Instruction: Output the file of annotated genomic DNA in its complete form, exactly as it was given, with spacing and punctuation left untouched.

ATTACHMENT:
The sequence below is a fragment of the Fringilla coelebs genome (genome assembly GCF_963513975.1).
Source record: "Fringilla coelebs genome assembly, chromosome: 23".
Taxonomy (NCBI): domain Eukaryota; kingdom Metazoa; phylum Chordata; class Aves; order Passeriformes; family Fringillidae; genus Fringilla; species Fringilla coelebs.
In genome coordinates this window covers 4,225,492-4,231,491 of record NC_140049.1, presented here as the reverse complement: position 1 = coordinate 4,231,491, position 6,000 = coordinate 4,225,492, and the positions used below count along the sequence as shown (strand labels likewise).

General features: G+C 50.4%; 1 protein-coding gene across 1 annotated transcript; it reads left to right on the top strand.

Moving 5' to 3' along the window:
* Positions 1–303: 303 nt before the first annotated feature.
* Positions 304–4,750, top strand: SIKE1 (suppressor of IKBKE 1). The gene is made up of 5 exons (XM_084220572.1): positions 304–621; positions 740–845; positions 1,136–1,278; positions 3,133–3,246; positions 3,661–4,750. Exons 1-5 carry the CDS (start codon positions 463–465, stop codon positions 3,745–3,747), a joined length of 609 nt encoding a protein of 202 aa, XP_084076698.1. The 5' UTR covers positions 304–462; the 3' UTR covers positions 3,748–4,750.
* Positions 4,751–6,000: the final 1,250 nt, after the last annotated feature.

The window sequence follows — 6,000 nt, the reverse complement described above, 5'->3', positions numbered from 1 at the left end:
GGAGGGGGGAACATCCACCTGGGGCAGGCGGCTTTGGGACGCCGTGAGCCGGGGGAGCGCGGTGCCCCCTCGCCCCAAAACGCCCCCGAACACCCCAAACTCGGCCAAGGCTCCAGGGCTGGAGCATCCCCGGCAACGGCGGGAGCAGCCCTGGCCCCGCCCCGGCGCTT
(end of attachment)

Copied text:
The sequence below is a fragment of the Fringilla coelebs genome (genome assembly GCF_963513975.1).
Source record: "Fringilla coelebs genome assembly, chromosome: 23".
Taxonomy (NCBI): domain Eukaryota; kingdom Metazoa; phylum Chordata; class Aves; order Passeriformes; family Fringillidae; genus Fringilla; species Fringilla coelebs.
In genome coordinates this window covers 4,225,492-4,231,491 of record NC_140049.1, presented here as the reverse complement: position 1 = coordinate 4,231,491, position 6,000 = coordinate 4,225,492, and the positions used below count along the sequence as shown (strand labels likewise).

General features: G+C 50.4%; 1 protein-coding gene across 1 annotated transcript; it reads left to right on the top strand.

Moving 5' to 3' along the window:
* Positions 1–303: 303 nt before the first annotated feature.
* Positions 304–4,750, top strand: SIKE1 (suppressor of IKBKE 1). The gene is made up of 5 exons (XM_084220572.1): positions 304–621; positions 740–845; positions 1,136–1,278; positions 3,133–3,246; positions 3,661–4,750. Exons 1-5 carry the CDS (start codon positions 463–465, stop codon positions 3,745–3,747), a joined length of 609 nt encoding a protein of 202 aa, XP_084076698.1. The 5' UTR covers positions 304–462; the 3' UTR covers positions 3,748–4,750.
* Positions 4,751–6,000: the final 1,250 nt, after the last annotated feature.

The window sequence follows — 6,000 nt, the reverse complement described above, 5'->3', positions numbered from 1 at the left end:
GGAGGGGGGAACATCCACCTGGGGCAGGCGGCTTTGGGACGCCGTGAGCCGGGGGAGCGCGGTGCCCCCTCGCCCCAAAACGCCCCCGAACACCCCAAACTCGGCCAAGGCTCCAGGGCTGGAGCATCCCCGGCAACGGCGGGAGCAGCCCTGGCCCCGCCCCGGCGCTT